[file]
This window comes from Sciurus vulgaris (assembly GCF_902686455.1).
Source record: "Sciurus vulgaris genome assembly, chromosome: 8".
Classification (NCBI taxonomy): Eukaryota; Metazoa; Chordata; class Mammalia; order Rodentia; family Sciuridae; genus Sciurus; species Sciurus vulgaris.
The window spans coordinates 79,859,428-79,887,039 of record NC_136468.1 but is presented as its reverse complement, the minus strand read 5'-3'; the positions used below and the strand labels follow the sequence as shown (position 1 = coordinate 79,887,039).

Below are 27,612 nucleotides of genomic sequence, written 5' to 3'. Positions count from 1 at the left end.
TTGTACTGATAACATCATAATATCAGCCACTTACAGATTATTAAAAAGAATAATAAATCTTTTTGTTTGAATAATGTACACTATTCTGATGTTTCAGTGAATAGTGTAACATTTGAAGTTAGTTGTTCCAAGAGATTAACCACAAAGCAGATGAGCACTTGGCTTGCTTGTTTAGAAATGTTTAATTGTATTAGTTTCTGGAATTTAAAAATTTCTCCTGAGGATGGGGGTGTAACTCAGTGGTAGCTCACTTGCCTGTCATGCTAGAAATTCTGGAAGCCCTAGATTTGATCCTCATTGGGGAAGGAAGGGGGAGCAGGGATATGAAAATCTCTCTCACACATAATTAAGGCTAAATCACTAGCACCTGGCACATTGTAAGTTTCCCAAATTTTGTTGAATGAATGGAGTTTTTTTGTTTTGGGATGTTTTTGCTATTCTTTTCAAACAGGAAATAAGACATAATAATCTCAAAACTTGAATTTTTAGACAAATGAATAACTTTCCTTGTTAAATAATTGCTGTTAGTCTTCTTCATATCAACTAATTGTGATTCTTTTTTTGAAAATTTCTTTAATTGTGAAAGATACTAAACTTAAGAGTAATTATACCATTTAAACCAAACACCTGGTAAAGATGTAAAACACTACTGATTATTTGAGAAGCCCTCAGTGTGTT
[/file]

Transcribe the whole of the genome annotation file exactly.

This window comes from Sciurus vulgaris (assembly GCF_902686455.1).
Source record: "Sciurus vulgaris genome assembly, chromosome: 8".
Classification (NCBI taxonomy): Eukaryota; Metazoa; Chordata; class Mammalia; order Rodentia; family Sciuridae; genus Sciurus; species Sciurus vulgaris.
The window spans coordinates 79,859,428-79,887,039 of record NC_136468.1 but is presented as its reverse complement, the minus strand read 5'-3'; the positions used below and the strand labels follow the sequence as shown (position 1 = coordinate 79,887,039).

Below are 27,612 nucleotides of genomic sequence, written 5' to 3'. Positions count from 1 at the left end.
TTGTACTGATAACATCATAATATCAGCCACTTACAGATTATTAAAAAGAATAATAAATCTTTTTGTTTGAATAATGTACACTATTCTGATGTTTCAGTGAATAGTGTAACATTTGAAGTTAGTTGTTCCAAGAGATTAACCACAAAGCAGATGAGCACTTGGCTTGCTTGTTTAGAAATGTTTAATTGTATTAGTTTCTGGAATTTAAAAATTTCTCCTGAGGATGGGGGTGTAACTCAGTGGTAGCTCACTTGCCTGTCATGCTAGAAATTCTGGAAGCCCTAGATTTGATCCTCATTGGGGAAGGAAGGGGGAGCAGGGATATGAAAATCTCTCTCACACATAATTAAGGCTAAATCACTAGCACCTGGCACATTGTAAGTTTCCCAAATTTTGTTGAATGAATGGAGTTTTTTTGTTTTGGGATGTTTTTGCTATTCTTTTCAAACAGGAAATAAGACATAATAATCTCAAAACTTGAATTTTTAGACAAATGAATAACTTTCCTTGTTAAATAATTGCTGTTAGTCTTCTTCATATCAACTAATTGTGATTCTTTTTTTGAAAATTTCTTTAATTGTGAAAGATACTAAACTTAAGAGTAATTATACCATTTAAACCAAACACCTGGTAAAGATGTAAAACACTACTGATTATTTGAGAAGCCCTCAGTGTGTT